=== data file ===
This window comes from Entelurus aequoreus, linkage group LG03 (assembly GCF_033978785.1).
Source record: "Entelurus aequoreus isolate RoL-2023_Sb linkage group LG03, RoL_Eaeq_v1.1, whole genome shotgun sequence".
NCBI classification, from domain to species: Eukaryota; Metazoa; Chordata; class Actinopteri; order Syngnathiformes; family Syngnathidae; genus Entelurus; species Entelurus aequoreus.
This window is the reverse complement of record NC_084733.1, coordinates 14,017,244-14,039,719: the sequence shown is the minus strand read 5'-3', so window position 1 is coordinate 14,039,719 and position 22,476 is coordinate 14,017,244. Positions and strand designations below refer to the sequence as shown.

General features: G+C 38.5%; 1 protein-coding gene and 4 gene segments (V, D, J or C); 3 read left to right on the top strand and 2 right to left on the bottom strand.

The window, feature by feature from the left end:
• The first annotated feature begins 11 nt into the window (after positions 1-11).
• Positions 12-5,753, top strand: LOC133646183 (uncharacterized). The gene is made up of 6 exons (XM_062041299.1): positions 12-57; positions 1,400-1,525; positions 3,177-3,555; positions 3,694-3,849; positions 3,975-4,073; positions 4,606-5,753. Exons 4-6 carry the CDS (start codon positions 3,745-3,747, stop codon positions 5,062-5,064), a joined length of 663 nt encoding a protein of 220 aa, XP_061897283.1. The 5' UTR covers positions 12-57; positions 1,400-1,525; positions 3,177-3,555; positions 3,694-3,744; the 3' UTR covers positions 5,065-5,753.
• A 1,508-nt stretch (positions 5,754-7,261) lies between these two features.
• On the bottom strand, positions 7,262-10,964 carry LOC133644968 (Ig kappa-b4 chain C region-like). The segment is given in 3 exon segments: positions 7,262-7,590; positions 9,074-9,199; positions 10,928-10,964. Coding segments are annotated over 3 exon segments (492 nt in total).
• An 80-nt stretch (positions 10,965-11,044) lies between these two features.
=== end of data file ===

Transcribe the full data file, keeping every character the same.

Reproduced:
This window comes from Entelurus aequoreus, linkage group LG03 (assembly GCF_033978785.1).
Source record: "Entelurus aequoreus isolate RoL-2023_Sb linkage group LG03, RoL_Eaeq_v1.1, whole genome shotgun sequence".
NCBI classification, from domain to species: Eukaryota; Metazoa; Chordata; class Actinopteri; order Syngnathiformes; family Syngnathidae; genus Entelurus; species Entelurus aequoreus.
This window is the reverse complement of record NC_084733.1, coordinates 14,017,244-14,039,719: the sequence shown is the minus strand read 5'-3', so window position 1 is coordinate 14,039,719 and position 22,476 is coordinate 14,017,244. Positions and strand designations below refer to the sequence as shown.

General features: G+C 38.5%; 1 protein-coding gene and 4 gene segments (V, D, J or C); 3 read left to right on the top strand and 2 right to left on the bottom strand.

The window, feature by feature from the left end:
• The first annotated feature begins 11 nt into the window (after positions 1-11).
• Positions 12-5,753, top strand: LOC133646183 (uncharacterized). The gene is made up of 6 exons (XM_062041299.1): positions 12-57; positions 1,400-1,525; positions 3,177-3,555; positions 3,694-3,849; positions 3,975-4,073; positions 4,606-5,753. Exons 4-6 carry the CDS (start codon positions 3,745-3,747, stop codon positions 5,062-5,064), a joined length of 663 nt encoding a protein of 220 aa, XP_061897283.1. The 5' UTR covers positions 12-57; positions 1,400-1,525; positions 3,177-3,555; positions 3,694-3,744; the 3' UTR covers positions 5,065-5,753.
• A 1,508-nt stretch (positions 5,754-7,261) lies between these two features.
• On the bottom strand, positions 7,262-10,964 carry LOC133644968 (Ig kappa-b4 chain C region-like). The segment is given in 3 exon segments: positions 7,262-7,590; positions 9,074-9,199; positions 10,928-10,964. Coding segments are annotated over 3 exon segments (492 nt in total).
• An 80-nt stretch (positions 10,965-11,044) lies between these two features.